Remember: No matter what you build, it’ll be a beginning. And everything you teach about folding, cutting, bending and scoring will ultimately be useful when you do get around to having a metal brake.

Design Lab: Sawhorse


Lunch hour sawhorse It turns out that you can build a sawhorse in an hour.

Or, at least, I can.

It helps that you’ve built an adirondack chair and a quartet of tables first, of course.

The construction is pretty simple: I looked at a bunch of plans on the internet, and found most of them overly complicated.  It’s not that they would be hard to build, although with the hinges for folding and the angled cut to make the legs level and so on, they might be a little tricky.  It’s that they would be difficult for students to recreate.

And as I noted in my post about the second pair of tables, I want everything in the lab to be replicable.  I want a kid to come into the room and say, “Could I build that?” And I want the answer to be “yes!” The little ones might say “maybe,” but the big kids should be able to say “Yes, definitely!” by the end of their time with me.

That should be normal.

Lunch hour sawhorse But that means that I also have to be confident that I can do it. So, today, I printed out one of those pictures/diagrams with the sawhorse measurements on it, and I built one.  All of the skills that I learned in building the Adirondack chair at Eli Whitney Museum came to the fore:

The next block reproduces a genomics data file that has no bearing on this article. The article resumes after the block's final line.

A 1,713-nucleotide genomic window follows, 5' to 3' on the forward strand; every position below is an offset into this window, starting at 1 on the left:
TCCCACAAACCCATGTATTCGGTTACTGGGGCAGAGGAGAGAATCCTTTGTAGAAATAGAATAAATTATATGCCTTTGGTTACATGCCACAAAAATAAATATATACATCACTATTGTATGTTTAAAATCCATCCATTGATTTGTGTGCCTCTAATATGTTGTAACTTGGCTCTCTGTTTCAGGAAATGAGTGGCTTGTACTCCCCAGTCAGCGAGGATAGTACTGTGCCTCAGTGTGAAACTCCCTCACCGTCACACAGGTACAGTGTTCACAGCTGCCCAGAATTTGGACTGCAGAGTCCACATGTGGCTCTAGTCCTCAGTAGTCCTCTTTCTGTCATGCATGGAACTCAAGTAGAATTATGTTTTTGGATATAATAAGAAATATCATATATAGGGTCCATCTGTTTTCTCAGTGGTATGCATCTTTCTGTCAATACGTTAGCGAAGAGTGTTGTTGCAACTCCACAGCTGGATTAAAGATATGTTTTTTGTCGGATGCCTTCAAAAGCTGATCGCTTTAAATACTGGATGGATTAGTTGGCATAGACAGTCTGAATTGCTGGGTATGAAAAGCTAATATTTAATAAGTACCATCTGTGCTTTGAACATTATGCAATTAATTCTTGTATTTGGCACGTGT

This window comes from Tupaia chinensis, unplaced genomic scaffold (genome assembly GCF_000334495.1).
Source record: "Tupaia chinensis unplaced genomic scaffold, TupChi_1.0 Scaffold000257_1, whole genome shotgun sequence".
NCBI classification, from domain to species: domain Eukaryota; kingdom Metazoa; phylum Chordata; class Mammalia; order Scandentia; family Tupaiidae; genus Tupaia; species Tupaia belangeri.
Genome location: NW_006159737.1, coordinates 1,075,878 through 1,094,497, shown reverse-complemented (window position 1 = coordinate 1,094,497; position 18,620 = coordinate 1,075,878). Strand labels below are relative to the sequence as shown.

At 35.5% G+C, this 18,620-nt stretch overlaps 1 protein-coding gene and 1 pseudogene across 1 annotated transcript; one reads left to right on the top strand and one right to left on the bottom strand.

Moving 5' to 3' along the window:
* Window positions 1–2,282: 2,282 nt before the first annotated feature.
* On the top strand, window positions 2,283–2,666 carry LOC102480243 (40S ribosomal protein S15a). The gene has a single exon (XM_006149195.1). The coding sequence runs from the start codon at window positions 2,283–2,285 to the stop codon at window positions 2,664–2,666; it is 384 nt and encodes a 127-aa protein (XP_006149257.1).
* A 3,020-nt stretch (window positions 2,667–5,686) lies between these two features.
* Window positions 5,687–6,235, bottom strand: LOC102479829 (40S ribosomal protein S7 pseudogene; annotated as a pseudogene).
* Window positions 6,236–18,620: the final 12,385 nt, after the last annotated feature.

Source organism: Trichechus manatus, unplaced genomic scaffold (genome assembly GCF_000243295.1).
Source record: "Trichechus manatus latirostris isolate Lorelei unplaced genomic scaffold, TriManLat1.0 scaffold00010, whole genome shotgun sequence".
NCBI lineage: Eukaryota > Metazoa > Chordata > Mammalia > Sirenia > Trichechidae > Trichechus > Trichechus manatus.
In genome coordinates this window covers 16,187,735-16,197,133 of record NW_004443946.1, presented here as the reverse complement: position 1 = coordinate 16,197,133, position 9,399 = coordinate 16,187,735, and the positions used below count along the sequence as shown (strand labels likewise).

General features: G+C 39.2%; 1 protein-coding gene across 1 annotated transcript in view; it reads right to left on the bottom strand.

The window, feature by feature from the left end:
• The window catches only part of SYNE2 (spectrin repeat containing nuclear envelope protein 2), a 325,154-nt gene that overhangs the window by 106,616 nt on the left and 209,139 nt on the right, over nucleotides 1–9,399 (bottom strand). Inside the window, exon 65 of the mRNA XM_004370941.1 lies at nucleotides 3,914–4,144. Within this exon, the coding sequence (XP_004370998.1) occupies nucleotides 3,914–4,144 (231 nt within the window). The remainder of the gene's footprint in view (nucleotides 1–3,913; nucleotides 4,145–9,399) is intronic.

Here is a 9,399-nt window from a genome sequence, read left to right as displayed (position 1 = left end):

• How to cut lumber square
  • How to square lumber before attaching it
  • How to square elements of a larger construction before attaching them
  • How to level elements
  • How to measure (three different ways, at least twice)
    • Using a tape measure
    • Using a bevel square or speed square
    • Using an exemplar already cut correctly
  • Pre-drilling
  • driving screws
  • working with a level
  • working with a power sander.


The tool-set is not complicated. The patience and care are… not exactly easy to learn, but come with practice.  The sense of transformation and accomplishment that result? Well worth the time.  Plus, it’s amortization of the circular saw, which cost around $100…  At eleven cuts per sawhorse, and sixteen per table… let’s see… one sawhorse, that’s 12, four tables that’s 64 and 12 is 76.  It’s cost us around $1.36 a cut for the use of the circular saw.  Given that we’re making three more tables (48 cuts), three hutches (estimated 22 cuts each or 66), a storage cabinet (30 cuts), and another sawhorse (12)… 76 cuts + 156 more cuts…  $100/232 cuts is forty-three cents per cut.

More than that, though… I’m beginning to feel that if we were told, “you have to be in the new design lab by Friday of next week,” we could do that. We’d move our stuff in, abandon what we’re going to abandon, and finish construction of our remaining equipment in the new space.

And that’s empowering to me.  I feel like I can pack up and move rooms, and not fall behind in my program.  I feel like I have power to get this done.  I feel like another couple of days of construction and we’ll be ready to go in a new space and new place.